Friday, December 31, 2010

Bakfiets Cargobike -- "Long John"

On his website, Tom, tells how to make a simplified two-wheeled, Long John style, cargo bike.  So, while I am waiting around to get the metal to make the cargobox for the other bike ... I cut up a couple of spares and started making this bakfiet cargobike.

 This is from a little girls 20" bike.  The two tubes connected to the headset are cut off just short of the seat tube.  Then a wedge is taken out of the underside of the top tube so that it bends down parallel with the bottom tube ... narrower than 3/4" EMT tubing.

 5 ft. lengths of EMT are bent at a 45 degree angle ... on my bender that looks closer to 60 degrees ... but according to the compass that I compared the tubes against, it was only 45 degrees.  Maybe I need to re-check that and bend them some more ... hmmm??

 Anyway, they are placed in the gap alongside the tubes connected to the headset ... and the whole thing will be welded (at least tacked) together.  Now I need some 1-1/2" tubing to extend the headset on the rear frame.

Tuesday, December 28, 2010

Rear Section

Needing a rear section, I cut this out of a cheap mountain bike.

I think that I will use it at about this angle.
My concern is the angle of the seat tube.
Now I need tubing to make the box.

Monday, December 27, 2010

Cargotrike Plans = Cargo Trike Plans

All of the above measurements are in centimeters (cm)

The approximate inch (") measurements are: 
88 cm = 34-5/8"  (35)
127 cm = 50"
208 cm = 74"
50 cm = 19-11/19"  (20)
36 cm = 14-3/16"  (14)
62 cm = 24-7/16"  (25)
85 cm = 33-1/2"  (34)

The numbers to the right i.e. (35), are what I'd probably round the inch measurements off to.   That's what happens when you don't have a nice metric tape measure ...
Here's another view of a cargo-trike frame without the box
Of course this is a modern one with 20mm axles ...
it takes something heavy-duty like that to only support the axle on one end. 

To build one of these, the simplest would be to use a single-speed bike (donor, trash, or thriftstore) with a Bendix brake on the rear.  Cut off everything in front of the Bottom Bracket (BB) -- that's the part where the crank connecting the pedals goes through the frame.  And everything in front of the seat tube.  That leaves you with a rear triangle, seat tube, and bottom bracket all in one piece.  The cargo box and new main tube (which you will make) will connect to the front of the BB.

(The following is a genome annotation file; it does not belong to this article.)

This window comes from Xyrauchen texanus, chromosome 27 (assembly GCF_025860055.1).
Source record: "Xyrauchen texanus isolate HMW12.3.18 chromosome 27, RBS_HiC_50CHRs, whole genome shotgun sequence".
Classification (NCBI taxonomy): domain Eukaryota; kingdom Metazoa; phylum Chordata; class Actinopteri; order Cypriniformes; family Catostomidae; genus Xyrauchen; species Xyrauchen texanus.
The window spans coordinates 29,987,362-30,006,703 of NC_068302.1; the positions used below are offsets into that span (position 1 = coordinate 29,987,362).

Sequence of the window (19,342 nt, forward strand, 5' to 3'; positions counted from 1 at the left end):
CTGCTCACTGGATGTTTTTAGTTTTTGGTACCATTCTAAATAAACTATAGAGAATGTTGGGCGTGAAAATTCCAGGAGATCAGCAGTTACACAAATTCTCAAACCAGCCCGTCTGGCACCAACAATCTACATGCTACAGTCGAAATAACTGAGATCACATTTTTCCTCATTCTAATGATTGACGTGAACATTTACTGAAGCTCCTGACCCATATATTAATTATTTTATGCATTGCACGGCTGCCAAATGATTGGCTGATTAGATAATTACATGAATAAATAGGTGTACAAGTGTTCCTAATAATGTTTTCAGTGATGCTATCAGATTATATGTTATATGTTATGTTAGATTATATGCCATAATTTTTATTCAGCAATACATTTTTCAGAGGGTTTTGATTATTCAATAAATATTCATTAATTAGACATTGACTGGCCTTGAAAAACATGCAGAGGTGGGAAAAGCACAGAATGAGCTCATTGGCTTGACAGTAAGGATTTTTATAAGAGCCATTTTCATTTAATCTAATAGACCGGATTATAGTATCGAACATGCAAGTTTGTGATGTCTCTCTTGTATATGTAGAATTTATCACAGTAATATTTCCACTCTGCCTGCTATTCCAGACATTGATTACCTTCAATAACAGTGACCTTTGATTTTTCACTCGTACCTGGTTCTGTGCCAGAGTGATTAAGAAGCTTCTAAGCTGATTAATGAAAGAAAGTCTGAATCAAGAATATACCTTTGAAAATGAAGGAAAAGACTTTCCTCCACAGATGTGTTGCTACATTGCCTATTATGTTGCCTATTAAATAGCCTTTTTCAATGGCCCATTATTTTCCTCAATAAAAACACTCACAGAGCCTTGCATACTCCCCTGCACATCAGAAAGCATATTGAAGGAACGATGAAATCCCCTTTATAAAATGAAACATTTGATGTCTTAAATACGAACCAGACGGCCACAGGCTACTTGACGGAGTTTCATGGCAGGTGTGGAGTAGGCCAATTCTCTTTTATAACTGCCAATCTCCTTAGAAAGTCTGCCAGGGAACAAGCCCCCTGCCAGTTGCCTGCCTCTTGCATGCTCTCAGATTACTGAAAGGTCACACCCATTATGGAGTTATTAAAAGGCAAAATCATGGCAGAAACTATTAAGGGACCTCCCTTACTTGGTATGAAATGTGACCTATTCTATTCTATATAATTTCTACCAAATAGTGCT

I decided to start on a cargo trike.  I needed something for the box out front to pivot on ... I looked at headset bearings and decided they were just too small.  So I cut a large bottom bracket off a bicycle that has a single-piece steel crank.  I cut most of the crank off on the side with the sprocket gear ... leaving just enough to hold the gear in place.  I figure to tack a thin metal plate to the single gear.  And that will then bolt to the frame of the box.  (see 6/17/11) Once I'm done welding the plate to the gear, I'll cut off the left-side crank leaving just a nub.  That should give me a good sized bearing.  And it will be serviceable ... to re-grease the bearings and change bearings & cups.

This unit will be the pivot base of the cargo box.
The box frame will bolt to the gear unit.

The steel tubing will be welded to it ...
the other end of the tubing will be welded to the BB on the rear of the bicycle.

Saturday, December 18, 2010

Christiana Cargo Trike - Other projects have had priority ...

Most bike builders do their work in the summer.  Mine has actually been moved to the winter when it is too rainy to work on outside projects.  DMV has grounded my wife for awhile, so I am considering making a cargo trike that she can ride to the local store.  Something along the lines of a Christiana trike.

I'm thinking of using a bottom bracket from a single-piece crank as the pivotal foundation for the cargo box.  And attach that to the end of of a large square tube running from the BB that the rider pedals.  Although that round handle is nice, if you had more than one-speed, how would you replace a broken twist-grip shifter?  I'll have to think about that when I get to that point.  I think I'll start with the box frame and the rear frame and see what I have to do to connect them together.  :)